Garbage dumping halted at scenic lake
Updated: 2016-07-06 07:29
By Cang Wei in Nanjing(China Daily)
Police in Suzhou, Jiangsu province, intercepted eight vessels from Shanghai that were about to dump garbage on the banks of picturesque Taihu Lake in the Suzhou Taihu National Tourism Vacation Zone.
A total of 4,000 metric tons of garbage on the vessels was covered by tarpaulins. It consisted of construction waste and house hold materials.
According to Suzhou Release, the official WeChat account of Suzhou city, more than 10 vessels fled the scene when local maritime authorities arrived.
Since March, vessels from Shanghai have scattered more than 20,000 tons of garbage across 2,400 square meters along banks before being reported by local residents. The company that hired the vessels planned to get rid of 4 million tons of waste over an 18-month period at a cost of 5.4 yuan ($0.80) per ton.
Gu Liming, deputy chief of Suzhou's Jinting township, which has jurisdiction over the vacation zone, said the vessels came from Jiading in suburban Shanghai.
"The local environmental protection bureau conducted tests and confirmed that the water around the dump site has not been polluted," said Gu. "The bureau will strictly monitor the water quality and garbage treatment."
The dump site is 2 kilometers from the water intake for Jinting township and lies near the water intake for Suzhou's heavily populated Wuzhong and industrial park districts.
"My vessel carries 400 tons of garbage a time, and we can earn about 1,000 to 2,000 yuan from that," a vessel owner, surnamed Liu, was quoted by Suzhou Release as saying. He said the waste would be used by a construction firm to pave roads.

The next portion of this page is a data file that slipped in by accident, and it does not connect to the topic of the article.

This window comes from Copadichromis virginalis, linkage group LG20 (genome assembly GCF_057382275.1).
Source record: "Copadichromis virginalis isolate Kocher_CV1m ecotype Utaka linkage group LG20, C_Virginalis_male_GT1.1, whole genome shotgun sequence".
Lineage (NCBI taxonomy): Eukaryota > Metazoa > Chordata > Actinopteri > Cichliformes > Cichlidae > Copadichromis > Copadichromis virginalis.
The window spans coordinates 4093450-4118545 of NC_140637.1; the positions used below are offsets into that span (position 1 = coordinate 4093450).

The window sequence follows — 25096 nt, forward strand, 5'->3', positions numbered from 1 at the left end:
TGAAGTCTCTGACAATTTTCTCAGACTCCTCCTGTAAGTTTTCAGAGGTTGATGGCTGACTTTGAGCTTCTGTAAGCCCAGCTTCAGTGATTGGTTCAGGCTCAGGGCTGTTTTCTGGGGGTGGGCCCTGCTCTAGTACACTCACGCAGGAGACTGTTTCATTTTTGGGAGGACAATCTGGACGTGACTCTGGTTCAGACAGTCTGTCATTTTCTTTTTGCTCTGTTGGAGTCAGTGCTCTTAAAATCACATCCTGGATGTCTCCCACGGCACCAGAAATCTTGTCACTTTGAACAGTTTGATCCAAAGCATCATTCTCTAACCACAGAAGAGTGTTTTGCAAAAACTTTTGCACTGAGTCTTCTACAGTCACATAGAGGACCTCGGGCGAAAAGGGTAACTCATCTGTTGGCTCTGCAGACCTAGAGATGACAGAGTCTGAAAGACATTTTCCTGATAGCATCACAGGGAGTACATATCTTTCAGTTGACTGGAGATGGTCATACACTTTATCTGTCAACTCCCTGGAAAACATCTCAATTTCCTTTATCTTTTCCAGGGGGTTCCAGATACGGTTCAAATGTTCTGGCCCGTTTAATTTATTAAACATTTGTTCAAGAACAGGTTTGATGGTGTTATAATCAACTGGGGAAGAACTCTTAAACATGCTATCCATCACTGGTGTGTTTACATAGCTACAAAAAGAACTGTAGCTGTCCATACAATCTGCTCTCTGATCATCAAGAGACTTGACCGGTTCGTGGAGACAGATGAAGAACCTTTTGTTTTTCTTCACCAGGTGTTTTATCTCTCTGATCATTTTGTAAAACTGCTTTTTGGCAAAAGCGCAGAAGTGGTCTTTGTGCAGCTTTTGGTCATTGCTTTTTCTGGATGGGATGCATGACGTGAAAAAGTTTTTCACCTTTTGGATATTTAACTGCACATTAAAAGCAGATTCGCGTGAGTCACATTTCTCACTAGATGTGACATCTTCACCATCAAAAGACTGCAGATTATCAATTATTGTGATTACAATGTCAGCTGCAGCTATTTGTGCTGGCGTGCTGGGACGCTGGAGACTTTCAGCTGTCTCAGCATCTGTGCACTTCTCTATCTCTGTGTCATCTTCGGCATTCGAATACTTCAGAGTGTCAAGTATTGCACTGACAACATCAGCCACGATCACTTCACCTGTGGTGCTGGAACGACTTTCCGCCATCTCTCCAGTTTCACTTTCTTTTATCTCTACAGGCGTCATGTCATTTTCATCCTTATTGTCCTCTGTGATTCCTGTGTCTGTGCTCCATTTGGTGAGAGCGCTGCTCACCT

Yang Xinhai, chief engineer at Shanghai Academy of Environmental Sciences, said only part of the construction waste could theoretically be used to pave roads, but only after it is treated.
"The garbage dumped in Suzhou consists of construction waste and household and decoration materials," Yang said. "It cannot be used in construction projects."
According to Yang, it costs about 70 to 80 yuan to treat a ton of household waste in Shanghai.
Ma Jun, director of Institute of Public and Environmental Affairs, said rising costs and increasingly strict regulations on garbage treatment stimulate some people to take the risk of dumping trash in other cities.
"Both the construction and household waste pose great danger to Taihu Lake, whose water quality needs to be improved even without new pollution," Ma said, adding that environmental protection authorities must monitor not only garbage from large construction sites but also from other sources, such as interior decoration.
The Suzhou government has ordered the removal of all garbage dumped on the banks of the lake. Some people suspected of arranging and dumping the garbage have been detained as local police investigate the case.
Guo Jun contributed to this story.
Left: Vessels from Shanghai that tried to dump garbage on the banks of Taihu Lake were detained by police. Right: More than 20,000 metric tons of garbage had been scattered along the lakeshore as of Monday. Photos By Zhou Ti / For China Daily
(China Daily 07/06/2016 page5)
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